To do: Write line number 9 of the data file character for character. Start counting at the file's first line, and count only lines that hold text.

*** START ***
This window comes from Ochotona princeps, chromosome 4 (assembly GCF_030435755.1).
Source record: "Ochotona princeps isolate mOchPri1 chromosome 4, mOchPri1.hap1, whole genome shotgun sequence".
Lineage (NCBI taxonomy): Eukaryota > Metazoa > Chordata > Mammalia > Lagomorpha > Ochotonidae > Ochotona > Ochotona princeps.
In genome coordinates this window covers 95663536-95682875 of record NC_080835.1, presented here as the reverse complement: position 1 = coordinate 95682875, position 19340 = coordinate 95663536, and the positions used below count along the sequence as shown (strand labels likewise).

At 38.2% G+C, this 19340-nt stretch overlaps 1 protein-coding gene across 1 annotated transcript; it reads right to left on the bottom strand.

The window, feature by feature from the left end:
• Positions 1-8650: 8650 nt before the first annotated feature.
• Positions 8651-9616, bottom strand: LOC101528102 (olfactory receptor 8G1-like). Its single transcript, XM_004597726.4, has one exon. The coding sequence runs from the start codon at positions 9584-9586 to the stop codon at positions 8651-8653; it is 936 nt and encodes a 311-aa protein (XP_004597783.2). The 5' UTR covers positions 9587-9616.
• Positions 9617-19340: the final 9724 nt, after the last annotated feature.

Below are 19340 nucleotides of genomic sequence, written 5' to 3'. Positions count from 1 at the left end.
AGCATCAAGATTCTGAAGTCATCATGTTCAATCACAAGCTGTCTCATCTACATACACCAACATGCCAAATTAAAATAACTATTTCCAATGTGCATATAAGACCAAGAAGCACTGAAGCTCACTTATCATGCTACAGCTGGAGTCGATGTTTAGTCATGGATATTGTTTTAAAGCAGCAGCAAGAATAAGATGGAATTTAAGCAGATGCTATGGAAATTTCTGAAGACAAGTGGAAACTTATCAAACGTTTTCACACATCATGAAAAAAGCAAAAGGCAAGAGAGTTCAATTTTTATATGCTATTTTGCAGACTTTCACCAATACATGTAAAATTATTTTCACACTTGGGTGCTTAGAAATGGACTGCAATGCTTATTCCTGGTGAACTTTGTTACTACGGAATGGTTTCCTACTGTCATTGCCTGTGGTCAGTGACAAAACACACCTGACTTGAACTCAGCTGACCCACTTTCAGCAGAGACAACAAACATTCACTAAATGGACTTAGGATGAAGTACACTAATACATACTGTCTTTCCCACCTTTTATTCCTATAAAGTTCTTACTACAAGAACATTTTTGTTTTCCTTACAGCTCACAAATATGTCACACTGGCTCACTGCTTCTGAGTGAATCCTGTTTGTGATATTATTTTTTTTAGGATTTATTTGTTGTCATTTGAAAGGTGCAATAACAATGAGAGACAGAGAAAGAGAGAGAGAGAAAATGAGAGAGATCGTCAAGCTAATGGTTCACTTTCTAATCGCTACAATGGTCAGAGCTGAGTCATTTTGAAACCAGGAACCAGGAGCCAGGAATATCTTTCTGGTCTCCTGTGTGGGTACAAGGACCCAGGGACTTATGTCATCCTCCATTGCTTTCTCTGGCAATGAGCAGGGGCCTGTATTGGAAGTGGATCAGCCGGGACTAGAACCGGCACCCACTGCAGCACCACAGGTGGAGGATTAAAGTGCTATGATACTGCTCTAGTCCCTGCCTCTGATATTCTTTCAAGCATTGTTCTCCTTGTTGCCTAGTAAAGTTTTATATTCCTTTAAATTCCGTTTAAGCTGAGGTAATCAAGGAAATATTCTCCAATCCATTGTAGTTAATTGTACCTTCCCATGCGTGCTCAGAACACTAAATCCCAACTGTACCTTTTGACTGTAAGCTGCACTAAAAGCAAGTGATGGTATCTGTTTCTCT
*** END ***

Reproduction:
• Positions 9617-19340: the final 9724 nt, after the last annotated feature.